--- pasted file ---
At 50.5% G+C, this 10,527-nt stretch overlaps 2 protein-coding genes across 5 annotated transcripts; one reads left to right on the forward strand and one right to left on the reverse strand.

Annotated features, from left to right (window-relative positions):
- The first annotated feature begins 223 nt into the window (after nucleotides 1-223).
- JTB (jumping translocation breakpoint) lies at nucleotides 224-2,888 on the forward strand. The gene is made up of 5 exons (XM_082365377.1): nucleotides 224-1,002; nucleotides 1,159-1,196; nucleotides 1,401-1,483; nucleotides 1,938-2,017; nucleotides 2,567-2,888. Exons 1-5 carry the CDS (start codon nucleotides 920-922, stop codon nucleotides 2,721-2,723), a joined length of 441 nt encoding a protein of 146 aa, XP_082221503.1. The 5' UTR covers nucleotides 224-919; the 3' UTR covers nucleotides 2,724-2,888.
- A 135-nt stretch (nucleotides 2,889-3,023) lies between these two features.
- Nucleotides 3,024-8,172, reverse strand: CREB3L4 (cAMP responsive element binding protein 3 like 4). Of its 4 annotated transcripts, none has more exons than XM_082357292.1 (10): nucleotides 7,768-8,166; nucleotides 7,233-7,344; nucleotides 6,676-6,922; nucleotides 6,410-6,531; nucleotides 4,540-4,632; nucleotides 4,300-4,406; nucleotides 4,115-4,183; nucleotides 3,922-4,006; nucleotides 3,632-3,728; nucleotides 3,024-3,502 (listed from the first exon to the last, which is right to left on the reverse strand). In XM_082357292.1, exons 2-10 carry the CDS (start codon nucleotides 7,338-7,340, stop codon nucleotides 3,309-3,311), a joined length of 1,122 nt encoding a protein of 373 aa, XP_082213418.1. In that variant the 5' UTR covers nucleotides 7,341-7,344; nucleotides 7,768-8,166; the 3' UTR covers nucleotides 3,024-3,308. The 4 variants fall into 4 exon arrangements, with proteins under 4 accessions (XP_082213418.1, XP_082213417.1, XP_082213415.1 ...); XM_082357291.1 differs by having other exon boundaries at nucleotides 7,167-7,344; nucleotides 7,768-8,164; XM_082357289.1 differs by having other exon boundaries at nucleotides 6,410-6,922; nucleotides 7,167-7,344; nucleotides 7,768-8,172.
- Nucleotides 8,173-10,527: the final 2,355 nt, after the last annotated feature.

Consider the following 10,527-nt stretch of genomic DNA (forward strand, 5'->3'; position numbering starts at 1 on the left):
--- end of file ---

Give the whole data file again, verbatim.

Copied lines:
At 50.5% G+C, this 10,527-nt stretch overlaps 2 protein-coding genes across 5 annotated transcripts; one reads left to right on the forward strand and one right to left on the reverse strand.

Annotated features, from left to right (window-relative positions):
- The first annotated feature begins 223 nt into the window (after nucleotides 1-223).
- JTB (jumping translocation breakpoint) lies at nucleotides 224-2,888 on the forward strand. The gene is made up of 5 exons (XM_082365377.1): nucleotides 224-1,002; nucleotides 1,159-1,196; nucleotides 1,401-1,483; nucleotides 1,938-2,017; nucleotides 2,567-2,888. Exons 1-5 carry the CDS (start codon nucleotides 920-922, stop codon nucleotides 2,721-2,723), a joined length of 441 nt encoding a protein of 146 aa, XP_082221503.1. The 5' UTR covers nucleotides 224-919; the 3' UTR covers nucleotides 2,724-2,888.
- A 135-nt stretch (nucleotides 2,889-3,023) lies between these two features.
- Nucleotides 3,024-8,172, reverse strand: CREB3L4 (cAMP responsive element binding protein 3 like 4). Of its 4 annotated transcripts, none has more exons than XM_082357292.1 (10): nucleotides 7,768-8,166; nucleotides 7,233-7,344; nucleotides 6,676-6,922; nucleotides 6,410-6,531; nucleotides 4,540-4,632; nucleotides 4,300-4,406; nucleotides 4,115-4,183; nucleotides 3,922-4,006; nucleotides 3,632-3,728; nucleotides 3,024-3,502 (listed from the first exon to the last, which is right to left on the reverse strand). In XM_082357292.1, exons 2-10 carry the CDS (start codon nucleotides 7,338-7,340, stop codon nucleotides 3,309-3,311), a joined length of 1,122 nt encoding a protein of 373 aa, XP_082213418.1. In that variant the 5' UTR covers nucleotides 7,341-7,344; nucleotides 7,768-8,166; the 3' UTR covers nucleotides 3,024-3,308. The 4 variants fall into 4 exon arrangements, with proteins under 4 accessions (XP_082213418.1, XP_082213417.1, XP_082213415.1 ...); XM_082357291.1 differs by having other exon boundaries at nucleotides 7,167-7,344; nucleotides 7,768-8,164; XM_082357289.1 differs by having other exon boundaries at nucleotides 6,410-6,922; nucleotides 7,167-7,344; nucleotides 7,768-8,172.
- Nucleotides 8,173-10,527: the final 2,355 nt, after the last annotated feature.

Consider the following 10,527-nt stretch of genomic DNA (forward strand, 5'->3'; position numbering starts at 1 on the left):